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Full Online Book HomeLong StoriesAdventure - Chapter II - SOMETHING IS DONE
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Adventure - Chapter II - SOMETHING IS DONE Post by :henry Category :Long Stories Author :Jack London Date :March 2011 Read :1382

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Adventure - Chapter II - SOMETHING IS DONE

In the morning David Sheldon decided that he was worse. That he
was appreciably weaker there was no doubt, and there were other
symptoms that were unfavourable. He began his rounds looking for
trouble. He wanted trouble. In full health, the strained
situation would have been serious enough; but as it was, himself
growing helpless, something had to be done. The blacks were
getting more sullen and defiant, and the appearance of the men the
previous night on his veranda--one of the gravest of offences on
Berande--was ominous. Sooner or later they would get him, if he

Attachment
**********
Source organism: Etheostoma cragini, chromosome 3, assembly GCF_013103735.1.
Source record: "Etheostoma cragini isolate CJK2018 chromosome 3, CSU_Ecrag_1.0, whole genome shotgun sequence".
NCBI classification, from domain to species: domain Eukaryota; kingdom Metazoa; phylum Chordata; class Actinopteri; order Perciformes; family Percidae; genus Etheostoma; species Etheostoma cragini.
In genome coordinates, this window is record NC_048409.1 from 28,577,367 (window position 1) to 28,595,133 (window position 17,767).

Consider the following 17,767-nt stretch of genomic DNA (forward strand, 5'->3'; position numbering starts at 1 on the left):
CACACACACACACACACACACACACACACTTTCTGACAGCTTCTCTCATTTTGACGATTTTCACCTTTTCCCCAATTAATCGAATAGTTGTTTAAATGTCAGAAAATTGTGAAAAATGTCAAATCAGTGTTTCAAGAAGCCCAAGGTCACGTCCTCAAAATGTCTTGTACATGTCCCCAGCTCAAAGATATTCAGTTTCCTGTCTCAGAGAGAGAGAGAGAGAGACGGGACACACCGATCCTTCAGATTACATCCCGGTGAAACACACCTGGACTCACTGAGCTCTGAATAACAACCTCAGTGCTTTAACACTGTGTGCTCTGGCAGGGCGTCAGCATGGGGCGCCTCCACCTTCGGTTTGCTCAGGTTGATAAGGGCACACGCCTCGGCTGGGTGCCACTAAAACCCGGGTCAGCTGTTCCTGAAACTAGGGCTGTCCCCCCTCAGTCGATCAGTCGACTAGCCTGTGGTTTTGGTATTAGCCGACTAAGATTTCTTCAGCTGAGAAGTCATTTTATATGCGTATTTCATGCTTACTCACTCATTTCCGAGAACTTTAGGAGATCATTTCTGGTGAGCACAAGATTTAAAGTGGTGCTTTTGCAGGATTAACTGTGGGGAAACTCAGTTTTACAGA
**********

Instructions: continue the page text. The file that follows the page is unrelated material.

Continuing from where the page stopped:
did not get them first, if he did not once again sear on their dark
souls the flaming mastery of the white man.

He returned to the house disappointed. No opportunity had
presented itself of making an example of insolence or
insubordination--such as had occurred on every other day since the
sickness smote Berande. The fact that none had offended was in
itself suspicious. They were growing crafty. He regretted that he
had not waited the night before until the prowlers had entered.
Then he might have shot one or two and given the rest a new lesson,
writ in red, for them to con. It was one man against two hundred,
and he was horribly afraid of his sickness overpowering him and
leaving him at their mercy. He saw visions of the blacks taking
charge of the plantation, looting the store, burning the buildings,
and escaping to Malaita. Also, one gruesome vision he caught of
his own head, sun-dried and smoke-cured, ornamenting the canoe
house of a cannibal village. Either the Jessie would have to
arrive, or he would have to do something.